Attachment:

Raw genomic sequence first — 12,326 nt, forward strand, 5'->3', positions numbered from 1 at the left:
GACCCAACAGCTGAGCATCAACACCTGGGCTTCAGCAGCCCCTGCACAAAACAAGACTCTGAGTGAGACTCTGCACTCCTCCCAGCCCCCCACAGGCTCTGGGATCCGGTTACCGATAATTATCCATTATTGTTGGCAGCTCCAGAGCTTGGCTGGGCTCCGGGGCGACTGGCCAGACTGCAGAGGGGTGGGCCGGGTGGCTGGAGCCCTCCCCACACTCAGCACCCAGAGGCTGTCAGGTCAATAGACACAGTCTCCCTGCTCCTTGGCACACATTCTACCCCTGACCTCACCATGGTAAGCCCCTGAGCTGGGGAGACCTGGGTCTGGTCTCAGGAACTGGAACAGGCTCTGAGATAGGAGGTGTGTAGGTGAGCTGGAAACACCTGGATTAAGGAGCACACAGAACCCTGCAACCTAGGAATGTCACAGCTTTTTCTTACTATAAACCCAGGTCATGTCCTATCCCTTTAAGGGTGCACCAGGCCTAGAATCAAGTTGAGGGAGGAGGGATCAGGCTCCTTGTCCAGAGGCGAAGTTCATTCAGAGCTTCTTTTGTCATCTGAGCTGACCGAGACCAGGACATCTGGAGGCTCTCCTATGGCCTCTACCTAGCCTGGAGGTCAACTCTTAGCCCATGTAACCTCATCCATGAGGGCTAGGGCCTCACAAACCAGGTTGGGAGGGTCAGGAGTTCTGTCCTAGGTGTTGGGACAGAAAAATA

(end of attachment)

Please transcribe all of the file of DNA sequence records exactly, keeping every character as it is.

Raw genomic sequence first — 12,326 nt, forward strand, 5'->3', positions numbered from 1 at the left:
GACCCAACAGCTGAGCATCAACACCTGGGCTTCAGCAGCCCCTGCACAAAACAAGACTCTGAGTGAGACTCTGCACTCCTCCCAGCCCCCCACAGGCTCTGGGATCCGGTTACCGATAATTATCCATTATTGTTGGCAGCTCCAGAGCTTGGCTGGGCTCCGGGGCGACTGGCCAGACTGCAGAGGGGTGGGCCGGGTGGCTGGAGCCCTCCCCACACTCAGCACCCAGAGGCTGTCAGGTCAATAGACACAGTCTCCCTGCTCCTTGGCACACATTCTACCCCTGACCTCACCATGGTAAGCCCCTGAGCTGGGGAGACCTGGGTCTGGTCTCAGGAACTGGAACAGGCTCTGAGATAGGAGGTGTGTAGGTGAGCTGGAAACACCTGGATTAAGGAGCACACAGAACCCTGCAACCTAGGAATGTCACAGCTTTTTCTTACTATAAACCCAGGTCATGTCCTATCCCTTTAAGGGTGCACCAGGCCTAGAATCAAGTTGAGGGAGGAGGGATCAGGCTCCTTGTCCAGAGGCGAAGTTCATTCAGAGCTTCTTTTGTCATCTGAGCTGACCGAGACCAGGACATCTGGAGGCTCTCCTATGGCCTCTACCTAGCCTGGAGGTCAACTCTTAGCCCATGTAACCTCATCCATGAGGGCTAGGGCCTCACAAACCAGGTTGGGAGGGTCAGGAGTTCTGTCCTAGGTGTTGGGACAGAAAAATA